On 15 February 2012 06:16, Robert Haas <robertmh...@gmail.com> wrote: > On Fri, Feb 10, 2012 at 10:30 AM, Peter Geoghegan <pe...@2ndquadrant.com> > wrote: >> [ new patch ] > > I spent quite a bit of time looking at this today - the patch > specifically, and the issue of making quicksort fast more generally. > It seemed to me that if we're going to have separate copies of the > quicksort code for tuple sorting, we might as well go whole hog and > specialize those copies to the particular needs of tuplesort.c as much > as possible. Accordingly, I whacked the code around so that it knows > that it is sorting SortTuple objects and need not conditionalize at > runtime on the size of the objects being swapped. You suggested > upthread that this might be worthwhile, and it seems that it is, so I > think we should do it.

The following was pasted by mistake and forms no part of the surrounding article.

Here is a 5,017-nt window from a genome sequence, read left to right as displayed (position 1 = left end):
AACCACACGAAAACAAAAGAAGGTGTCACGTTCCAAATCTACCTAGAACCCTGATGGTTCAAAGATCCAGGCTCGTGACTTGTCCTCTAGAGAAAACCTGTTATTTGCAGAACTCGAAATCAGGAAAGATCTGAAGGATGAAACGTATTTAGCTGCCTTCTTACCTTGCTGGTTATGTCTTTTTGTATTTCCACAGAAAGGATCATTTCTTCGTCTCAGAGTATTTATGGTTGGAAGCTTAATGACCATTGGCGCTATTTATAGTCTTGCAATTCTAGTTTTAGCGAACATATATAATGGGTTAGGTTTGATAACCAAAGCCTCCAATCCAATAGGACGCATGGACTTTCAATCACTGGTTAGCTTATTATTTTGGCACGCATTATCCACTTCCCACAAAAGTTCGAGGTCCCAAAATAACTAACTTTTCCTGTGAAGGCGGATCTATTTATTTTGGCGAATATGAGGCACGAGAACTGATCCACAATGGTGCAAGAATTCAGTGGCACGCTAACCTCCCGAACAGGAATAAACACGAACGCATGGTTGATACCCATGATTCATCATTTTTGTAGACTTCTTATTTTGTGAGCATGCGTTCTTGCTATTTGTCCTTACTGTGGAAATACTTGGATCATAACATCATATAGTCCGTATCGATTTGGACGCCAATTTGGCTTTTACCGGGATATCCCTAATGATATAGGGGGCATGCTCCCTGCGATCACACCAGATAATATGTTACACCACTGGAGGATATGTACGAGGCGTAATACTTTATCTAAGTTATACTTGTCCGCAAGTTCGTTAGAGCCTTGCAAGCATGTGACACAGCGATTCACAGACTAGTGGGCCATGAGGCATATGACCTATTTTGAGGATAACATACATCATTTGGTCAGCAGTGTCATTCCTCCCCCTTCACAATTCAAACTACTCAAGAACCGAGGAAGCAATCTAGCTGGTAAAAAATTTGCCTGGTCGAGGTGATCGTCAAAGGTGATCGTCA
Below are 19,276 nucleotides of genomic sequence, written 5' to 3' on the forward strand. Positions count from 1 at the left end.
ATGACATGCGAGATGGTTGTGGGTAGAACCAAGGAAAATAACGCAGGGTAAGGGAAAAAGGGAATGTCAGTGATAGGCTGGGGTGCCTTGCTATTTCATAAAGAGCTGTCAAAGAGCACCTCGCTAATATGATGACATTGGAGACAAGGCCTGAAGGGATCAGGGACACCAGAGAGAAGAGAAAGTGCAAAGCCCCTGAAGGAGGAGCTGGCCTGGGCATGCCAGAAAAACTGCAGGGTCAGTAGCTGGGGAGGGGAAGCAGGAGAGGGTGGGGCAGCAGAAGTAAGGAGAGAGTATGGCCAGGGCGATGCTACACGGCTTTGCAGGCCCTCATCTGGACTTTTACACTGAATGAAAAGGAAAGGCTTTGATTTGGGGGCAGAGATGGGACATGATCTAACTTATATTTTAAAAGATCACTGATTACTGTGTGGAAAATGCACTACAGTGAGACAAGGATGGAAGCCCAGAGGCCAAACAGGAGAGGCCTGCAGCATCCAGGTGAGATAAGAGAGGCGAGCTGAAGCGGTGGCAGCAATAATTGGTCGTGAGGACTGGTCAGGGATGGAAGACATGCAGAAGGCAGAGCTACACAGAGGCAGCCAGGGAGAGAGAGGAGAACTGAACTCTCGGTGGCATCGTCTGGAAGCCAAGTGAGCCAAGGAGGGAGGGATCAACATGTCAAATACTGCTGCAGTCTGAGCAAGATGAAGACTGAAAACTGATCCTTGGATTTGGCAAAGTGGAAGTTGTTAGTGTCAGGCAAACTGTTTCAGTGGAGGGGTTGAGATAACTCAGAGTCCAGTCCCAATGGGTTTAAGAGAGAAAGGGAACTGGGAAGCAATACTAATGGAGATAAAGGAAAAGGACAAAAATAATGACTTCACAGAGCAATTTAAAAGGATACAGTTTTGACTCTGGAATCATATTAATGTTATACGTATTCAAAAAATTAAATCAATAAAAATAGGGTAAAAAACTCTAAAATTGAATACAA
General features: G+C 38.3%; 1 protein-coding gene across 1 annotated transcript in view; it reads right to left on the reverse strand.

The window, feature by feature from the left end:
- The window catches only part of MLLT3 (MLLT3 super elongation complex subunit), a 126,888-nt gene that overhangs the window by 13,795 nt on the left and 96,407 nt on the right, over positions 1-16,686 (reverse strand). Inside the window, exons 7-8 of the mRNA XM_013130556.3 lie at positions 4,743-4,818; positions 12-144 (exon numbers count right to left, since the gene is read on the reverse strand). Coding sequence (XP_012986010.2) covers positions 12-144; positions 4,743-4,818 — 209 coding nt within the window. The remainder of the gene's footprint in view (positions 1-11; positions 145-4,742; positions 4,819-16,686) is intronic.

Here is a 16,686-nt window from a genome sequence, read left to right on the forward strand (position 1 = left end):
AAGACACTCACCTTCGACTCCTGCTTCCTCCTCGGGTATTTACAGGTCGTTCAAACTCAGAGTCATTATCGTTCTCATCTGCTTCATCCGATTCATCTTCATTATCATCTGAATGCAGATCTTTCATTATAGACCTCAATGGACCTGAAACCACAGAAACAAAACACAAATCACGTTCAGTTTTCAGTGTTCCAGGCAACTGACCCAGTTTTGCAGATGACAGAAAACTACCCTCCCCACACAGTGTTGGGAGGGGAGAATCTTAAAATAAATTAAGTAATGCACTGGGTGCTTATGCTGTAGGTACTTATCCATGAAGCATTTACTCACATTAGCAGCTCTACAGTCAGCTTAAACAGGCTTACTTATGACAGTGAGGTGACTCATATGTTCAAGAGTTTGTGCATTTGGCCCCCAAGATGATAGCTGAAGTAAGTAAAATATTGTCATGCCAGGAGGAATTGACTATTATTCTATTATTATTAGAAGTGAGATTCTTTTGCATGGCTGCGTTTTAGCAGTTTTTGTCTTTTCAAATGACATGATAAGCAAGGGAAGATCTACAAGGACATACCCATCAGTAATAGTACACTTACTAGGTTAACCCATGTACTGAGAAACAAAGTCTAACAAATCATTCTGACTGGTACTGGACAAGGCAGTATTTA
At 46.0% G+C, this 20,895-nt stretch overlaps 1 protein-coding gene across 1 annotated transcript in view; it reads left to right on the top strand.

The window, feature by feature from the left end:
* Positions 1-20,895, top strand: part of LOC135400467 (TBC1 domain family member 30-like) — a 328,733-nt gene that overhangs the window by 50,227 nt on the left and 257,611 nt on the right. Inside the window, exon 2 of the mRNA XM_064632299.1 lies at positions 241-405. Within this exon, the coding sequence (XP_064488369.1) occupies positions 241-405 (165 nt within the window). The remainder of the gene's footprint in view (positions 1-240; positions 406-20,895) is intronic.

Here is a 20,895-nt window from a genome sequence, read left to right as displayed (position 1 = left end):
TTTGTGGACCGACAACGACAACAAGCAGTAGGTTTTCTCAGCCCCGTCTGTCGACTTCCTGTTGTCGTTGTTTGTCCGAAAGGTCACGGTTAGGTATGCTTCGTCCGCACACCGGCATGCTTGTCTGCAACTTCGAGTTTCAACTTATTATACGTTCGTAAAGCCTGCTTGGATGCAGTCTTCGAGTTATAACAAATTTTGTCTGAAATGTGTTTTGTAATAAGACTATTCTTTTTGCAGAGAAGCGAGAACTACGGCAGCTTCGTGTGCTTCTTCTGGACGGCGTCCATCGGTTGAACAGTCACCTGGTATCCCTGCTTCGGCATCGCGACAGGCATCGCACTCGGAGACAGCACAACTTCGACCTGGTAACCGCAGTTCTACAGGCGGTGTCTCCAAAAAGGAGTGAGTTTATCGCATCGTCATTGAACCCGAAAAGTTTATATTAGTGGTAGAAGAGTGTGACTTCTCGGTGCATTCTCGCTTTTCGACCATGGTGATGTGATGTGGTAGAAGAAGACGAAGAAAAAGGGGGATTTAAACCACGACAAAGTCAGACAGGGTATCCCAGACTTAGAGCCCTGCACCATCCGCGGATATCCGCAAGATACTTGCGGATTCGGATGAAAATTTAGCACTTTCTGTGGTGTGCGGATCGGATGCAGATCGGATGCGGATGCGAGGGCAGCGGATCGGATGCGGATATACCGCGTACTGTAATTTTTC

Cool. I agree that we should do this. It doesn't need to be justified as a performance optimisation - it makes sense to refactor in this way. If that makes things faster, then so much the better. > Your patch removes the CHECK_FOR_INTERRUPTS() call from > comparetup_heap, which is no good. However, since I'd already decided > to specialize the copies of quicksort intended for sorting as much as > possible, it made sense to me to refactor things so that the qsort > routine itself, rather than the comparator, is responsible for calling > CHECK_FOR_INTERRUPTS(). This slightly reduces the number of times we > CHECK_FOR_INTERRUPTS(), but never allows more than a few comparisons > before doing it. Well, the idea of that was to have one and only CHECK_FOR_INTERRUPTS() call in the leading comparator. I should perhaps have further stressed that that patch was only intended to establish the idea of having that function pointer call within an inlined "leading-key's comparator calling" outer comparator. > I find that your pg_always_inline macro is equivalent to just plain > inline on my system (MacOS X v10.6.8, gcc 4.2.1). It seems to need > something like this: > > +#elif __GNUC__ > +#define pg_always_inline inline __attribute__((always_inline)) > > ...but I'm not very happy about relying on that, because I don't know > that it will work on every gcc version (never mind non-gcc compilers), > and I'm not convinced it's actually improving performance even on this > one. The documentation seems to indicate that this is intended to > force inlining even when not optimizing, which may have something to > do with the lack of effect: that's not really the point here anyway. There is a scant reference that suggests this, yes, but that's contradicted by other scanty sources. The macro was observed to be helpful on the multi-key case, and the effect was quite apparent and reproducible. At any rate its appearance in my most recenty patch was vestigial - I think that there ought to be no need for it, now that the compiler cost/benefit analysis probably has things right by inlining. > What I did instead is to replace template_qsort_arg.h with a script > called gen_qsort_tuple.pl, which generates a file called qsort_tuple.c > that tuplesort.c then #includes. This seems more flexible to me than > the macro-based approach. In particular, it allows me to generate > versions of qsort with different call signatures. The attached patch > generates two: > > static void qsort_tuple(SortTuple *a, size_t n, SortTupleComparator > cmp_tuple, Tuplesortstate *state); > static void qsort_ssup(SortTuple *a, size_t n, SortSupport ssup); > > The first of these is a drop-in replacement for qsort_arg() - any > tuplesort can use it, not just heap sorts. But it is faster than > qsort_arg() because of the specializations for the SortTuple data > type. The second handles the special case where we are sorting by a > single key that has an associated SortSupport object. In this case we > don't need to carry the overhead of passing around the Tuplesortstate > and dereferencing it, nor do we need the SortTupleComparator: we can > just pass the SortSupport itself. Maybe there's a way to get this > effect using macros, but I couldn't figure it out. I've seen the pattern where generic programming is aped with the preprocessor in in the style of my patch in, of all things, wxWidgets, where it continues to be used as part of pgAdmin, or was when I worked on wxWidgets 3 support exactly one year ago. One thing that is particularly bizarre about that code is that clients actually #include a cpp file. This is, I'd guess, a legacy of having to target pre C++98 compilers without decent template support. MSVC 6, in particular, was completely inadequate in this area. I am inclined to agree that given that we already use Perl to generate source code like this, it seems natural that we should prefer to do that, if only to avoid paranoia about the inclusion of a dial-a-bloat knob. I am at a disadvantage here, since I've never written a line of Perl. > With this patch, I get the following results, as compared with your > 2012-02-10 version and master, using the same test cases I tested > before. > > select * from nodups order by g offset 10001; > tps on master: 289.471274, 289.967984, 289.595958 > tps on 2012-02-10 version: 359.150280, 356.284723, 356.888900 > tps on attached version: 388.212793, 386.085083, 386.867478 > > select * from twocol order by a, b offset 10000; > tps on master: 261.676611, 260.440886, 259.529362 > tps on 2012-02-10 version: 283.941312, 279.981723, 283.140208 > tps on attached version: 283.146463, 278.344827, 280.727798 > > select * from f8 order by g offset 10000; > tps on master: 228.299924, 222.650355, 227.408506 > tps on 2012-02-10 version: 260.289273, 257.181035, 256.377456 > tps on attached version: 276.985299, 275.341575, 274.428095 > > There's some variation (which I can't account for) between the results > on master now and the results on master before - possibly just code > shifting around between cache lines due to unrelated changes, or maybe > some inadvertent change in my test setup. But it looks to me like > your 2012-02-10 version, without any type-specific optimizations, does > pretty much just as well on multi-key sorting as your previous > version, which had them - or if there is a difference, it's pretty > small. I'd say that that's a fair assessment. It does just as well in that case, but with far fewer additional instructions. > Overall, I think the numbers for the version I'm attaching here look > pretty good: the single-key performance is clearly better than your > last version, and the multi-key performance is very slightly worse. I > think that slight worsening is a good trade-off, though, because this > version can use qsort_tuple() for all kinds of tuplesorts, not just > heap tuplesorts. Still, it seems like we ought to be able to do even > better: the multi-key specialization that you had in your patch can be > coded in this framework, too, and in theory those are ndependent of > the swapcode improvements. I tried coding up a multi-key > specialization which I believe to be quite similar to what you did, > but it didn't seem to do much. I'm attaching it here; maybe there's > some way to improve it (or a different test case where it pays off). Hmm. I'll run some tests myself when I get a chance, and attempt to determine what's going on here. I don't have immediate access to a good benchmarking server, which would be preferable, and I'd like to post a revision of pg_stat_statements normalisation today, as it's been too long. Nice work though. > It strikes me that if we wanted to take this further, we could look at > squeezing out ApplySortComparator. For example, suppose that, upon > discovering that we can do an in-memory quicksort on a single sort > key, we make an initial pass over the data where we check whether it's > sorted and, as we go, swap all the entries with isnull1 = true to the > end of the memtuples array. We then sort the isnull1 = true entries > with the standard comparator, and the isnull1 = false entries with an > optimized comparator that elides most of ApplySortComparator and > instead just calls the comparison function directly. We then decide > on whether to emit the isnull1 = true entries first or last based on > NULLS FIRST/LAST, and decide whether to emit the remaining entries in > forward or reverse order based on ASC/DESC. Or maybe not exactly that > thing, but something like that, so that we sort the null and non-null > entries separately. The additional complexity in the read-out logic > would probably be more than offset by being able to use a simpler > comparator. While it's really easy to be wrong about these things, I'd venture to guess that branch prediction makes this a less than compelling win in practice. That said, if you want to know how good a win it might be, you need only knock out a quick-and-dirty prototype and see how fast a sort is - however well this does will be pretty close to your best case, but not quite, since presumably such a prototype wouldn't worry about the applicability of the optimisation. -- Peter Geoghegan http://www.2ndQuadrant.com/ PostgreSQL Development, 24x7 Support, Training and Services -- Sent via pgsql-hackers mailing list (firstname.lastname@example.org) To make changes to your subscription: http://www.postgresql.org/mailpref/pgsql-hackers